Deserving One’s Role? In search of the Political in the Shaping of Professional Acting Space

Kristina Grange


Project Period:
Type: Affiliated Research Project
Program Area(s): Critical Projections


Description

This paper explores how professional acting space is shaped. It does that through a study based on interviews with 22 Swedish architects and clients, conducted in 2009 and 2010. A theoretical starting point is taken in the Danish political scientist Torben Bech Dyrberg’s (1997) conceptualization of power. Dyrberg rejects the causal understanding of power as deriving from capacities posited in the subject. Instead Dyrberg defines power as that which authorises the retroactive construction of such capacities, as if they were presupposed and thus possible to posit in the subject. In the light of such an understanding of power this paper argues that a subject’s, or in this case a profession’s, potential success in shaping acting space hinges on the extent to which it manages to pose its capacities as presupposed. Through interviews with both architects and clients, this paper explores to what extent Swedish architects are successful in such a retroactive positing of capacities.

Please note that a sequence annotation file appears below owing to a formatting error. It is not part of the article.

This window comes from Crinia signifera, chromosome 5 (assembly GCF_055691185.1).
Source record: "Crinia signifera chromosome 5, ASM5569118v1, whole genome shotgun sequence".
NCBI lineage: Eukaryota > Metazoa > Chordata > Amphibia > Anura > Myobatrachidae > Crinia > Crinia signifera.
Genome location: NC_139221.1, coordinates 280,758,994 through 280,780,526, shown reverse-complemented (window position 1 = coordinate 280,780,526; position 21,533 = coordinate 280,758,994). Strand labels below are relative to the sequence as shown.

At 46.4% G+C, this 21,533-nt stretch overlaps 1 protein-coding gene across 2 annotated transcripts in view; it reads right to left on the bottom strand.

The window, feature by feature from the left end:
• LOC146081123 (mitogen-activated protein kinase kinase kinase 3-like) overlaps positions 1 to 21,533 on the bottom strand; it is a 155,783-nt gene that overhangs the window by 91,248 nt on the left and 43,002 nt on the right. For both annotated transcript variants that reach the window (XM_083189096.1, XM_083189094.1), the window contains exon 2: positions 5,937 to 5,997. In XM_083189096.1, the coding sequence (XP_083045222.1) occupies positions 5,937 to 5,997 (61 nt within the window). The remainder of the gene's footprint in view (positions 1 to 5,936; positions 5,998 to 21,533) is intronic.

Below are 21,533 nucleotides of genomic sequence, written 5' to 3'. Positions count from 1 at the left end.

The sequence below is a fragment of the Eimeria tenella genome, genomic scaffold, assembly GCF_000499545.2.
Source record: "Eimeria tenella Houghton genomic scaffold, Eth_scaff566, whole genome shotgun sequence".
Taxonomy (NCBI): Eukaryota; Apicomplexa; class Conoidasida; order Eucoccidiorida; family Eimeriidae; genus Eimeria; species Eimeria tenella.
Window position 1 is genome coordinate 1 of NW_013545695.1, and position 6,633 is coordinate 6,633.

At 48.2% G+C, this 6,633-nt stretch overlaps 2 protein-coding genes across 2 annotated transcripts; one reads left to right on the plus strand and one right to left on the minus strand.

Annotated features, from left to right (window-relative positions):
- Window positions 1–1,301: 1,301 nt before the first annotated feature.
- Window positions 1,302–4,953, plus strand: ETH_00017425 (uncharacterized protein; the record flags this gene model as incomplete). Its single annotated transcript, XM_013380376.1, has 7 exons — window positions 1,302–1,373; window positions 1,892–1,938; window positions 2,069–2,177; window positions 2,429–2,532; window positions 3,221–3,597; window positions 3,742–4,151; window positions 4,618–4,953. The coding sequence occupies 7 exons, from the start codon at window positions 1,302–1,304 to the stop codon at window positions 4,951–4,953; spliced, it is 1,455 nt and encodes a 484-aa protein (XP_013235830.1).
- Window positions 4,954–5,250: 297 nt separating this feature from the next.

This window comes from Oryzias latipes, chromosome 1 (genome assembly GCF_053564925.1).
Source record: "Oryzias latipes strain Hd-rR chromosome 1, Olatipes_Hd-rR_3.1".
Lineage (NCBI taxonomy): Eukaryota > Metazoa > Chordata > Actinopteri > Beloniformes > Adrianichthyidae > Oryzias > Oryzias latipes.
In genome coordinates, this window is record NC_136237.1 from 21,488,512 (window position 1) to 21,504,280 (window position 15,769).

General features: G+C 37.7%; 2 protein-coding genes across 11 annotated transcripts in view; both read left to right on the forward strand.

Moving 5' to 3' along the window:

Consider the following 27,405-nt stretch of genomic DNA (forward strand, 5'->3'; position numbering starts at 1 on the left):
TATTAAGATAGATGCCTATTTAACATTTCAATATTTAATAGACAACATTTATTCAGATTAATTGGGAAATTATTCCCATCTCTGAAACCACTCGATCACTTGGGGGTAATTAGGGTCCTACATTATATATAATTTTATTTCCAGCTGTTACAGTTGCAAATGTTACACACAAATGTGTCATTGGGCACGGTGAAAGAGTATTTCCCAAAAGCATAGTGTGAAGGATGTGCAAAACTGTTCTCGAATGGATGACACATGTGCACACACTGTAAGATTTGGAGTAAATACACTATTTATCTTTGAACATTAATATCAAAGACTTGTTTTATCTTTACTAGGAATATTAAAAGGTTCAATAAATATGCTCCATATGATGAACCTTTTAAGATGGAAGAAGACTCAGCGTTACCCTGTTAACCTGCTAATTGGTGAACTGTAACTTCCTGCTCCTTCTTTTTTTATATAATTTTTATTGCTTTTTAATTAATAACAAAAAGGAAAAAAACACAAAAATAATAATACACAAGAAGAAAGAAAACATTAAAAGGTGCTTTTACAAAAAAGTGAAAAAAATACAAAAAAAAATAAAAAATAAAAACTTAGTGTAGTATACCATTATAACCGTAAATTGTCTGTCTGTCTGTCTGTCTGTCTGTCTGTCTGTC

The paper does not claim to present an average view from the 22 interviews. Rather it aims to identify statements that in effect reflect that which can be understood to authorise, or possibly un-authorise, Swedish architects’ efforts to retroactively posit capacities such as ability, authority and identity as presupposed. The extensive empirical material is presented within seven themes, each bearing signs of power relations. Within these themes both architect and client perceptions are presented. In a following analysis, the empirical findings from the thematic presentation are matched with an analysis of ability, authority and identity. The analysis shows that Swedish architects in many respects experience difficulties in their attempts to posit their capacities as presupposed. As a consequence, it is argued, they struggle to shape their acting space. In the light of these findings, the concluding section presents some thoughts on the political aspects of the above, as well as a discussion on what the implications of an understanding of power as a retroactive action can be for the implementation of new subjectivities within the field of architecture.


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